Qualitative Coding Scheme for Government Health Equity Reports
A close reading of the government reports was carried out by the authors to identify the following themes. Particular attention was paid to the executive summaries, prefaces, and introductions to the reports when assigning weight to various frames. Additionally, each figure (table, chart, graph, or map) in the report that depicted an empirical relationship drawing on data was coded according to the outcome(s) and group frame(s) depicted.
Access to health care
Quality of health care
SES (including occupational status, education, income, wealth, employment status)
Geography (comparisons within the country of the report)
Other (e.g., cross-national comparisons)
Equity, inequity, justice, injustice, fairness, unfair, fair
Health care system
Access to curative care
Access to preventive care
Health behaviors, individual choices, risk factors with mention of structures shaping these choices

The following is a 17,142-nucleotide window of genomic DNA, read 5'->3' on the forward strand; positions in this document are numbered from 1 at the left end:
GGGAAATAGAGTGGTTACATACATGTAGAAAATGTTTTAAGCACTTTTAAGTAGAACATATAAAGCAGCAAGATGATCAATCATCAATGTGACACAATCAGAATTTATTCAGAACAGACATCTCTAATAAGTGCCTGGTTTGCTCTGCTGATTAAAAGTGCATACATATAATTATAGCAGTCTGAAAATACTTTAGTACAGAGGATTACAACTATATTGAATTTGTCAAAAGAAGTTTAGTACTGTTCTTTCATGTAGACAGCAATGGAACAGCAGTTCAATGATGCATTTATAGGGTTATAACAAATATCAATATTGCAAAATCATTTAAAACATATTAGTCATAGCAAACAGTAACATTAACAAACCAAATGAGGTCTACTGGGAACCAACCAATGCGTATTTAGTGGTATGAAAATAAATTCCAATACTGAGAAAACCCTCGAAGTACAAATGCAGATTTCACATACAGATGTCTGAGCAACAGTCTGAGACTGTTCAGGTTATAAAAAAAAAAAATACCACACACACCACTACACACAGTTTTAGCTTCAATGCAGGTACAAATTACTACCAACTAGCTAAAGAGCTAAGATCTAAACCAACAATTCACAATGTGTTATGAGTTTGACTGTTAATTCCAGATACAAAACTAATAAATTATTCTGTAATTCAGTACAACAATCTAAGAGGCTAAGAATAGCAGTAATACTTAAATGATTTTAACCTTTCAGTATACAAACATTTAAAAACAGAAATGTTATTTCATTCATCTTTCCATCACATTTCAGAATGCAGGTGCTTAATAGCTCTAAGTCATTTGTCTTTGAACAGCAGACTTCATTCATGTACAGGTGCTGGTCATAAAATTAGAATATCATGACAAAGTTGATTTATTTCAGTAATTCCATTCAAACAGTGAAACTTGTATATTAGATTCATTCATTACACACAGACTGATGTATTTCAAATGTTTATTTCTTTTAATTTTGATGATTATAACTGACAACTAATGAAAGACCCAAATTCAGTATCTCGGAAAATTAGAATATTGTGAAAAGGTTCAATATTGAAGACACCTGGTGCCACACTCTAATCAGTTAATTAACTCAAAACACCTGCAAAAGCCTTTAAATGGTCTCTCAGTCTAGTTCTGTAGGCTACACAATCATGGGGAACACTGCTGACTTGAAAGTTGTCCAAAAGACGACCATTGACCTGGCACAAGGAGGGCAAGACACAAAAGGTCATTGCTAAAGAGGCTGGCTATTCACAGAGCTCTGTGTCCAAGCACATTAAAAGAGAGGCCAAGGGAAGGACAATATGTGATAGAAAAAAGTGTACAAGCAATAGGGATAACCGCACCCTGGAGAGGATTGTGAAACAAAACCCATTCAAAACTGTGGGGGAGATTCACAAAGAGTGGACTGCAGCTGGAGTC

“Social Determinants of Health”
Other mention of social determinants
Deprivation (poverty, exclusion)
Discrimination, individual racism
Causes of causes
Underlying causes, “causes of causes”
Structural, institutional racism
Political economy (class structure, capitalism, inequality)
Health care system solutions
Upgrading quality, appropriateness
Greater emphasis on primary care and prevention
Changing provider behavior (e.g., end discrimination, more attention to determinants)
Expand use of screening
Changes to medical social services (e.g., home care for elderly, disabled)
Other health care
Behavioral change solutions